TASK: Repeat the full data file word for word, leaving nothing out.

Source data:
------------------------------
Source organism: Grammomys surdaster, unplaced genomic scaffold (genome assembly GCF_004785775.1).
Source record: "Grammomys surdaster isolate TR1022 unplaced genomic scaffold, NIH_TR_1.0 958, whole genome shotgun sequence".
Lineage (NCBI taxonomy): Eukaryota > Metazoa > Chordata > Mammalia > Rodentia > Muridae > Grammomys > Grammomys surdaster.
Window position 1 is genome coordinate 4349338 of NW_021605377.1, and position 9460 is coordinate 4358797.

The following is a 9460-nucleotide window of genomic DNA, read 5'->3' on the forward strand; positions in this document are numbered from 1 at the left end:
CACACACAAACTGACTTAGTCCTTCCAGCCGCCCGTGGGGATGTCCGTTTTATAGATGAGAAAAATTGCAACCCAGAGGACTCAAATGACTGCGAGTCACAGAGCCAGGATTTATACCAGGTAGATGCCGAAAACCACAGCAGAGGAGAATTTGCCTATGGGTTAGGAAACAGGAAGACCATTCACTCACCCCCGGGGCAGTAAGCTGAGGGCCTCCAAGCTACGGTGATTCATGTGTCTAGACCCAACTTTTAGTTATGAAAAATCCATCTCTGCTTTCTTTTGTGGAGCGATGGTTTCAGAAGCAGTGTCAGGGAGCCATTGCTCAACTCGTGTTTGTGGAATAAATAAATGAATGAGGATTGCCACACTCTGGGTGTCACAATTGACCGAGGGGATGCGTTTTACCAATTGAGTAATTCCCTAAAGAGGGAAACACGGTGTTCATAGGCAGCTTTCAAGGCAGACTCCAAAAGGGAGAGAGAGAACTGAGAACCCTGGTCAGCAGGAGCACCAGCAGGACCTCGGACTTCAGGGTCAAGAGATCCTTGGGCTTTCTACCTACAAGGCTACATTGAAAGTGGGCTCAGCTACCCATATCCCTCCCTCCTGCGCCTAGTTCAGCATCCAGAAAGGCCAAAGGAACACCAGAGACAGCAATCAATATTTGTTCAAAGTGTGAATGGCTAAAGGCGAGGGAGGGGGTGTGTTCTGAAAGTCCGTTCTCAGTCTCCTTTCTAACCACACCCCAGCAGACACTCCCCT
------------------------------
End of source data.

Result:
Source organism: Grammomys surdaster, unplaced genomic scaffold (genome assembly GCF_004785775.1).
Source record: "Grammomys surdaster isolate TR1022 unplaced genomic scaffold, NIH_TR_1.0 958, whole genome shotgun sequence".
Lineage (NCBI taxonomy): Eukaryota > Metazoa > Chordata > Mammalia > Rodentia > Muridae > Grammomys > Grammomys surdaster.
Window position 1 is genome coordinate 4349338 of NW_021605377.1, and position 9460 is coordinate 4358797.

The following is a 9460-nucleotide window of genomic DNA, read 5'->3' on the forward strand; positions in this document are numbered from 1 at the left end:
CACACACAAACTGACTTAGTCCTTCCAGCCGCCCGTGGGGATGTCCGTTTTATAGATGAGAAAAATTGCAACCCAGAGGACTCAAATGACTGCGAGTCACAGAGCCAGGATTTATACCAGGTAGATGCCGAAAACCACAGCAGAGGAGAATTTGCCTATGGGTTAGGAAACAGGAAGACCATTCACTCACCCCCGGGGCAGTAAGCTGAGGGCCTCCAAGCTACGGTGATTCATGTGTCTAGACCCAACTTTTAGTTATGAAAAATCCATCTCTGCTTTCTTTTGTGGAGCGATGGTTTCAGAAGCAGTGTCAGGGAGCCATTGCTCAACTCGTGTTTGTGGAATAAATAAATGAATGAGGATTGCCACACTCTGGGTGTCACAATTGACCGAGGGGATGCGTTTTACCAATTGAGTAATTCCCTAAAGAGGGAAACACGGTGTTCATAGGCAGCTTTCAAGGCAGACTCCAAAAGGGAGAGAGAGAACTGAGAACCCTGGTCAGCAGGAGCACCAGCAGGACCTCGGACTTCAGGGTCAAGAGATCCTTGGGCTTTCTACCTACAAGGCTACATTGAAAGTGGGCTCAGCTACCCATATCCCTCCCTCCTGCGCCTAGTTCAGCATCCAGAAAGGCCAAAGGAACACCAGAGACAGCAATCAATATTTGTTCAAAGTGTGAATGGCTAAAGGCGAGGGAGGGGGTGTGTTCTGAAAGTCCGTTCTCAGTCTCCTTTCTAACCACACCCCAGCAGACACTCCCCT